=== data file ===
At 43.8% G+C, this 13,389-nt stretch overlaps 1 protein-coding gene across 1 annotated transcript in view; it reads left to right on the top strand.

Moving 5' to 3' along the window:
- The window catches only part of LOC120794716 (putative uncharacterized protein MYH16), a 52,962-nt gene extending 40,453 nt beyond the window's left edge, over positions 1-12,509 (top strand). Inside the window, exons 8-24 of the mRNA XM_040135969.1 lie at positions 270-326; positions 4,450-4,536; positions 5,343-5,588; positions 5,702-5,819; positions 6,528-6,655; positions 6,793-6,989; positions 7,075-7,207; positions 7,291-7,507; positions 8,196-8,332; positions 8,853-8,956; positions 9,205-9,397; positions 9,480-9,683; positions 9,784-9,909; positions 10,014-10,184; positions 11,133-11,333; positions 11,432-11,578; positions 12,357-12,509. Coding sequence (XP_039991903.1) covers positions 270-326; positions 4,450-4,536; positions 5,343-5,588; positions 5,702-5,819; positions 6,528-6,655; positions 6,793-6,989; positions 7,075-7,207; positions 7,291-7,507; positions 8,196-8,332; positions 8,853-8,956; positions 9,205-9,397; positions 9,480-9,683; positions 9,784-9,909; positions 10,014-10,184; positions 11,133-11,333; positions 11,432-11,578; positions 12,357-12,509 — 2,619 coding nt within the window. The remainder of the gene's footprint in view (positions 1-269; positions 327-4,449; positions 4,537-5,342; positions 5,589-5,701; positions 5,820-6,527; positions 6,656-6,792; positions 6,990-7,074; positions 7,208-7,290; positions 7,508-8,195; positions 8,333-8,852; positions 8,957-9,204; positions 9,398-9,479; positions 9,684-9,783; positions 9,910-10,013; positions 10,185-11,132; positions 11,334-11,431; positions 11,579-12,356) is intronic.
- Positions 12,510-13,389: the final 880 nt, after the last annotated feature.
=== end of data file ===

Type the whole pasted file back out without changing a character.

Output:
At 43.8% G+C, this 13,389-nt stretch overlaps 1 protein-coding gene across 1 annotated transcript in view; it reads left to right on the top strand.

Moving 5' to 3' along the window:
- The window catches only part of LOC120794716 (putative uncharacterized protein MYH16), a 52,962-nt gene extending 40,453 nt beyond the window's left edge, over positions 1-12,509 (top strand). Inside the window, exons 8-24 of the mRNA XM_040135969.1 lie at positions 270-326; positions 4,450-4,536; positions 5,343-5,588; positions 5,702-5,819; positions 6,528-6,655; positions 6,793-6,989; positions 7,075-7,207; positions 7,291-7,507; positions 8,196-8,332; positions 8,853-8,956; positions 9,205-9,397; positions 9,480-9,683; positions 9,784-9,909; positions 10,014-10,184; positions 11,133-11,333; positions 11,432-11,578; positions 12,357-12,509. Coding sequence (XP_039991903.1) covers positions 270-326; positions 4,450-4,536; positions 5,343-5,588; positions 5,702-5,819; positions 6,528-6,655; positions 6,793-6,989; positions 7,075-7,207; positions 7,291-7,507; positions 8,196-8,332; positions 8,853-8,956; positions 9,205-9,397; positions 9,480-9,683; positions 9,784-9,909; positions 10,014-10,184; positions 11,133-11,333; positions 11,432-11,578; positions 12,357-12,509 — 2,619 coding nt within the window. The remainder of the gene's footprint in view (positions 1-269; positions 327-4,449; positions 4,537-5,342; positions 5,589-5,701; positions 5,820-6,527; positions 6,656-6,792; positions 6,990-7,074; positions 7,208-7,290; positions 7,508-8,195; positions 8,333-8,852; positions 8,957-9,204; positions 9,398-9,479; positions 9,684-9,783; positions 9,910-10,013; positions 10,185-11,132; positions 11,334-11,431; positions 11,579-12,356) is intronic.
- Positions 12,510-13,389: the final 880 nt, after the last annotated feature.